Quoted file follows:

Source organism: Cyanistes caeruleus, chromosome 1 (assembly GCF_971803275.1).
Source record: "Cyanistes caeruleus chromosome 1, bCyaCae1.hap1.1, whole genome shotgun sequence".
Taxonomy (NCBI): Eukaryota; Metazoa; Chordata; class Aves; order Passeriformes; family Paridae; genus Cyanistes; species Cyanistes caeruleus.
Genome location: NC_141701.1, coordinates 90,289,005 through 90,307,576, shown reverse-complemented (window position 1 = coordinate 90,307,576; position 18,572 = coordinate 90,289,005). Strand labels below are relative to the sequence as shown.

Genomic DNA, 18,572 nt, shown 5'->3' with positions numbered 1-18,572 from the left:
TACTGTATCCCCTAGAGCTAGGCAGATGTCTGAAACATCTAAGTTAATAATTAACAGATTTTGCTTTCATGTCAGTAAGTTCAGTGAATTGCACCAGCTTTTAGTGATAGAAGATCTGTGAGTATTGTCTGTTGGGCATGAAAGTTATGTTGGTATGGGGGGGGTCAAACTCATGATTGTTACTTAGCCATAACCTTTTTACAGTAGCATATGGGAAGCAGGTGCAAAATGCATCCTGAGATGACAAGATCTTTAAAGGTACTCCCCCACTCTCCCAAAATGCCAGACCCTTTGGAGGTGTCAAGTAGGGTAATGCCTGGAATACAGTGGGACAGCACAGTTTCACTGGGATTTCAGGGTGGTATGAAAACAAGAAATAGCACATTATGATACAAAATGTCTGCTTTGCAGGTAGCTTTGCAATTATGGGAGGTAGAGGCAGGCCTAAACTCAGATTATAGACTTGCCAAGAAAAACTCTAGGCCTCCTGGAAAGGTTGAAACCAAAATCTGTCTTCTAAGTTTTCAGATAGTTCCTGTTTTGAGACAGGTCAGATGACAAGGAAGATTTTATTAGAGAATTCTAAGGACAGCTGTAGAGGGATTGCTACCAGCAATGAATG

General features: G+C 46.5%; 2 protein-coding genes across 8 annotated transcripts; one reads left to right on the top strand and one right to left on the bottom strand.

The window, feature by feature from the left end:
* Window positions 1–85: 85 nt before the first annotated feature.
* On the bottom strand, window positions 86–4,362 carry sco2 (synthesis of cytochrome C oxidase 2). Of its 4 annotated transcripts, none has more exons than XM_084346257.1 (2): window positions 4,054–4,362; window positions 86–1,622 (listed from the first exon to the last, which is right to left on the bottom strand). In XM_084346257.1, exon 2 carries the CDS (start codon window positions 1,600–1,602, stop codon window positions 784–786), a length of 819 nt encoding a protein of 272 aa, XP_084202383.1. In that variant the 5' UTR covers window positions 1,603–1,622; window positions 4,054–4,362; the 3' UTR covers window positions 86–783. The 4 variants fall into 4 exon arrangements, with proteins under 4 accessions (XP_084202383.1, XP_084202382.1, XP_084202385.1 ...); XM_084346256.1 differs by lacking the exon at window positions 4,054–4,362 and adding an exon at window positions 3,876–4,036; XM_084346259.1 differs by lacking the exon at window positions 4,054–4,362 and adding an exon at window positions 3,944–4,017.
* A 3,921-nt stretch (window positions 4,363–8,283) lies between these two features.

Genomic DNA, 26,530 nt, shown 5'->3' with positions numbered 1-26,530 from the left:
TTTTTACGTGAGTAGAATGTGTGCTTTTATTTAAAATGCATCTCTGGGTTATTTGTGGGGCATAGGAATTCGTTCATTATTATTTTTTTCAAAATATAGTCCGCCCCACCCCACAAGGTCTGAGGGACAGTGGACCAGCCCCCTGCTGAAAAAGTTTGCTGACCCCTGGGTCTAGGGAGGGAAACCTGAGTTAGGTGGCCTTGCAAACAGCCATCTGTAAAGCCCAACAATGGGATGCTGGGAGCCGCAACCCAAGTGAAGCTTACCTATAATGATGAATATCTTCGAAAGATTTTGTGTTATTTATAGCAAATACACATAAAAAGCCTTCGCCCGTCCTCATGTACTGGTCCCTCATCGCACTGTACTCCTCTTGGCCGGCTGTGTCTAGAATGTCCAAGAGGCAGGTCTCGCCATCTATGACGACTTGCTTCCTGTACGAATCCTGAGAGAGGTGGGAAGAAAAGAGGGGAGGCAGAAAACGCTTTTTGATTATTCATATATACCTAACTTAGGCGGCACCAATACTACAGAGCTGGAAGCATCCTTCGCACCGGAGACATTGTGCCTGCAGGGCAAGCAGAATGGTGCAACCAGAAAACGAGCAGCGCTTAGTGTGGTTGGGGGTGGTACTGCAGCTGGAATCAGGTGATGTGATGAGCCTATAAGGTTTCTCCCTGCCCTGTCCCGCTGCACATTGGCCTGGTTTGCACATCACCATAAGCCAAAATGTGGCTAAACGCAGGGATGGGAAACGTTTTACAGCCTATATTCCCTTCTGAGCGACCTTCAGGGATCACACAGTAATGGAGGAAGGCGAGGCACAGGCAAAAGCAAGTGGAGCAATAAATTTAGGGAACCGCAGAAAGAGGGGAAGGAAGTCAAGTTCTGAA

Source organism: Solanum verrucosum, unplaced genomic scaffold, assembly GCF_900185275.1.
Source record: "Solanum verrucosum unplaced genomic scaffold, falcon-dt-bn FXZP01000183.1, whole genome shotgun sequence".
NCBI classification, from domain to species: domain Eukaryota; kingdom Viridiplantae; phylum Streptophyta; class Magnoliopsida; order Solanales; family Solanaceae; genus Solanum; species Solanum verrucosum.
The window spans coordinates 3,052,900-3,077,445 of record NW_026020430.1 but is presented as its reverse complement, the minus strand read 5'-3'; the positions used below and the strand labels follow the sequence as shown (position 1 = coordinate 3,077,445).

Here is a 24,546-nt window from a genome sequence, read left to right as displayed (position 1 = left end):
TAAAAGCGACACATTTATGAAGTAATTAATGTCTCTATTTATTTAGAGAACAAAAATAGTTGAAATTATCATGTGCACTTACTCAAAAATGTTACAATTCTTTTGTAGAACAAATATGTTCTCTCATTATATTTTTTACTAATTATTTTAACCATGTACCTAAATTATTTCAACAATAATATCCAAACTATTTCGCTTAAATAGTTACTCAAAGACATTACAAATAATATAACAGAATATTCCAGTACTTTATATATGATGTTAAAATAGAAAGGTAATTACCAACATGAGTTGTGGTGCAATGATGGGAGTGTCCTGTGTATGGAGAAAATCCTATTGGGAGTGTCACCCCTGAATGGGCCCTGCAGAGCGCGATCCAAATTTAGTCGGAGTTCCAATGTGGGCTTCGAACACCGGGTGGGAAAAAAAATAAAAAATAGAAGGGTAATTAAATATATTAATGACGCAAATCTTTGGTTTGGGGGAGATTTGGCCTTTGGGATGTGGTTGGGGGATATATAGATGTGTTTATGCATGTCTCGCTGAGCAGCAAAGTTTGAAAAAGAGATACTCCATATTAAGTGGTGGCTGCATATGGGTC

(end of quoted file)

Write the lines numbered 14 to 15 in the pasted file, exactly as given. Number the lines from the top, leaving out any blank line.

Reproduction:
Source organism: Solanum verrucosum, unplaced genomic scaffold, assembly GCF_900185275.1.
Source record: "Solanum verrucosum unplaced genomic scaffold, falcon-dt-bn FXZP01000183.1, whole genome shotgun sequence".